1981 in Music

1981 was the piñata blast of rock’s grand carnival, with the reinvigorated UK unleashing starbound sensations (Depeche Mode, Duran Duran, Heaven 17, Sheena Easton, Soft Cell, Spandau Ballet), radical transformations (Genesis, King Crimson, Pete Shelley, Renaissance, Rupert Hine, The Stranglers) and crowning celebrations (The Human League, Japan, Landscape, Ph.D., The Psychedelic Furs, The Teardrop Explodes).

The rhythmic-minded played it slick (Atmosfear, Chaz Jankel, Imagination, Level 42, Shakatak) and strident (A Certain Ratio, Delta 5, Medium Medium, Rip Rig & Panic, Thompson Twins); the moody were both surreal (Bill Nelson, Experiments With Ice, I’m So Hollow, Schleimer K, Thomas Leer) and ethereal (Echo & the Bunnymen, Eurythmics, Eyeless In Gaza, Henry Badowski, Modern Eon); the voluminous came on feisty (The Adicts, Def Leppard, Girlschool, Splodgenessabounds, Vice Squad) and fierce (Demon, Gaskin, Legend, Raven, Saracen), whilst sounds conjured the imagery of trench coats (Modern English, Section 25, This Heat, UK Decay, Wah!), tuxedos (Albania, Data, Dramatis, Linx, Modern Romance) and tiaras (Altered Images, The Belle Stars, Bette Bright, Bow Wow Wow, Kim Wilde).

America was as plentiful as ever, with axe-men exhibiting dynamism (Balance, Billy Squier, Mayday, Shooting Star) and dexterity (Expresso, Proteus, Schon & Hammer, Yellowjackets); abstractionists mining intricacy (Cartoon, Holding Pattern, However, Netherworld) and instability (Curlew, The Lounge Lizards, Material, Swollen Monkeys); sophisticates both singular (Dwayne Ford, John O’Banion, Lee Ritenour, Paul Davis) and in sets (Franke & the Knockouts, Novo Combo, Quarterflash, Shot In the Dark); eccentrics both crafty (Oingo Boingo, Polyrock, The Suburbs, Suburban Lawns) and cunning (Comateens, Our Daughters Wedding, Slow Children, Wall of Voodoo); funksters showing face (Bernard Wright, Rick James, Teena Marie, The Time) and hitting the bass (BB&Q Band, Change, Dazz Band, SOS Band); while Canucks molded the margins (Ceramic Hello, Dalbello, Jane Siberry, UZEB) and manned the mainlines (Ian Thomas, Loverboy, Red Rider, Wrabit).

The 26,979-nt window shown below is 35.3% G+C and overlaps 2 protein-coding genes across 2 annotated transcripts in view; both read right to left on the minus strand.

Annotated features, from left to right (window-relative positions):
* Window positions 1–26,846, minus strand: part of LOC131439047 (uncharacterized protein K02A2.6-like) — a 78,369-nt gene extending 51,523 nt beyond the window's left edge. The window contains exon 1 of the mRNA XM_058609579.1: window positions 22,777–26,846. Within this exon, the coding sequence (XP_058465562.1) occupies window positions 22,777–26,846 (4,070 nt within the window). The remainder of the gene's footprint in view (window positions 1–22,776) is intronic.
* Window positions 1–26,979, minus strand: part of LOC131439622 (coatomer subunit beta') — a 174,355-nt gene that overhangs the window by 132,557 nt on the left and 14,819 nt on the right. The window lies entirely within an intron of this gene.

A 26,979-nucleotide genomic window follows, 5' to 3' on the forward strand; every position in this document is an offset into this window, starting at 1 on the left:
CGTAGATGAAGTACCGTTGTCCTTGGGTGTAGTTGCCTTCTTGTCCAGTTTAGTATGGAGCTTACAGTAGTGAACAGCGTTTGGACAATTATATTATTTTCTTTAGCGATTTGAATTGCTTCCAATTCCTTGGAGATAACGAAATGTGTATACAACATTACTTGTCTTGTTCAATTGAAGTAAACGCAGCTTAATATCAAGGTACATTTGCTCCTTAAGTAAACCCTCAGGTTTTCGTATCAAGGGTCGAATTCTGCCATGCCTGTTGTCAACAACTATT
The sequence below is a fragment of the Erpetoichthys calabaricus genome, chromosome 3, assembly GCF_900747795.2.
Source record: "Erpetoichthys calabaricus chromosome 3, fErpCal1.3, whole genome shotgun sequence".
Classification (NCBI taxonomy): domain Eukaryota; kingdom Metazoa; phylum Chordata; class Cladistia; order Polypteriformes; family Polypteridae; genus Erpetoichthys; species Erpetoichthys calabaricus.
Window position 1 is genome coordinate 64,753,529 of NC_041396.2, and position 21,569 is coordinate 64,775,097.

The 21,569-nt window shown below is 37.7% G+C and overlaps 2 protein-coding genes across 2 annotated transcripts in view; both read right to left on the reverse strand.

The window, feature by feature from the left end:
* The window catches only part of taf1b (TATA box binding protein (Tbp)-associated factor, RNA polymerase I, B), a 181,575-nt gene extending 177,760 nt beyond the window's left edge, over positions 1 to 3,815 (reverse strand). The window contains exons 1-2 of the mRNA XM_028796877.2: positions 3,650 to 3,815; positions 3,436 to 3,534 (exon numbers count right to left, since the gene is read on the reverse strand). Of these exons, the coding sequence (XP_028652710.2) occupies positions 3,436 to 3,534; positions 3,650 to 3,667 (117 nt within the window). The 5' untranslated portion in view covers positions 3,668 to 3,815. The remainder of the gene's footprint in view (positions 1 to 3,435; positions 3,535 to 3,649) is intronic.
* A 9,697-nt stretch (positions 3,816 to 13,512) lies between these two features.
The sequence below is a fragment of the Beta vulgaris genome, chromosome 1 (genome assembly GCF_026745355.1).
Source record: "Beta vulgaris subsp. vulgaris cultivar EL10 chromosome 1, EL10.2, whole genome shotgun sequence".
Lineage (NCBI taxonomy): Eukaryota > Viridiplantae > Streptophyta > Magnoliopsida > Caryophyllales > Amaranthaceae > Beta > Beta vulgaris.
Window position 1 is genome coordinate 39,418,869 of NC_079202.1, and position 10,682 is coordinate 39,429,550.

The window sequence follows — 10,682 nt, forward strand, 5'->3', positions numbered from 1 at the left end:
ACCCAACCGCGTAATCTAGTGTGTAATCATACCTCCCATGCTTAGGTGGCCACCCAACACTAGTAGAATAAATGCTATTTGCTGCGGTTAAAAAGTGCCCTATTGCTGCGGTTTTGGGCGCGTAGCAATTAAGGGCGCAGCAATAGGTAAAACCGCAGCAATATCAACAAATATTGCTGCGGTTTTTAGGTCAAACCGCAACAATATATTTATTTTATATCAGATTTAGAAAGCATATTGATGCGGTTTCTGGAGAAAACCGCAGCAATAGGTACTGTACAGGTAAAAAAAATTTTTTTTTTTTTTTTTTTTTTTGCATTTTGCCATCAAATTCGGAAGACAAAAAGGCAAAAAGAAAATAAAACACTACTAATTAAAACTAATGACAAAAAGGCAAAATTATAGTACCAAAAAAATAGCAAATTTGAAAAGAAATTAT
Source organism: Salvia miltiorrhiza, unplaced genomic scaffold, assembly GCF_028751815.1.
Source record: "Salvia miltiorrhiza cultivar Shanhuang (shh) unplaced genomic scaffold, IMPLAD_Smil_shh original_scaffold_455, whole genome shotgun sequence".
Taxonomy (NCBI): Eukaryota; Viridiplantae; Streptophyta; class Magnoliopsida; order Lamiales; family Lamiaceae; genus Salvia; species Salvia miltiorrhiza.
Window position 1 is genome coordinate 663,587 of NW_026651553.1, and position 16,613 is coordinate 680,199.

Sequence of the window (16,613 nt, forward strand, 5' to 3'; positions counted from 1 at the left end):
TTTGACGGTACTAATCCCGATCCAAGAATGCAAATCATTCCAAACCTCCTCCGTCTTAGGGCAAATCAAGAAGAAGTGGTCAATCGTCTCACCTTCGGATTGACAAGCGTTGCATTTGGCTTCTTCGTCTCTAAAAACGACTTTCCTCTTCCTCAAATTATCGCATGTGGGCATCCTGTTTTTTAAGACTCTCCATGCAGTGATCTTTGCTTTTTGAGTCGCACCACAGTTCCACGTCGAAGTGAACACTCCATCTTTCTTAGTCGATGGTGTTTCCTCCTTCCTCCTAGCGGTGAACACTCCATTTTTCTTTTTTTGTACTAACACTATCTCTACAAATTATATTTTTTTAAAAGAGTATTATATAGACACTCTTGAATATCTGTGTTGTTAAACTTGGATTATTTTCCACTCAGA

Germany, France and Scandinavia unveiled sounds both entangled (Rozz, Syncrisis; Dün, Eider Stellaire; Kultivator, Myrbein) and newfangled (Croox, Palais Schaumburg; Artefact, Marquis de Sade; De Press, Elegi); displays of tapestry (Burning Candle, Ego On the Rocks; Angiepatch, Terpandre; Isildurs Bane, Octopus) and mad-hattery (Bleibtreu Revue, Goebbels & Harth, Iris; Agathorn, Grace, Ståålfågel); pluckers sitting still (Aigues Vives; Emeraude, Noetra; Anssi Tikanmaki, Mosaik, Nya Ljudbolaget) and techies sending chills (Ami Marie, Asmus Tietchens, Mekanik Kommando, Tyndall; Mathematiques Modernes, Video Liszt).

Benelux and the landlocked nations reveled in weirdness (Snowy Red; Grauzone, Starter, Yello, Zyx) and wonderment (Lethe, Pythagoras, Taurus; Gandalf, Steppenblüte), whilst club faces (Alice, Giuni Russo, Glamour) and concert graces (Arpaderba, Formas, Labanda) lined the Mediterranean Sea. Behind the Iron Curtain, freedom rang through density (Boa, Combo FH, Kaseke, Synkopy) and intensity (Film, Haustor, Riblja Corba, Transsylvania Phoenix).

Across the Pacific, Japan embraced daintiness (Ippu Do, Nomiya Maki, Virgin VS, Wha Ha Ha) and dazzle (Dada, Joji Hirota, Kenso, Logic System), while Australasia flung itself northward once and for all (Icehouse, Men at Work, Mondo Rock, Swingers, Rick Springfield).

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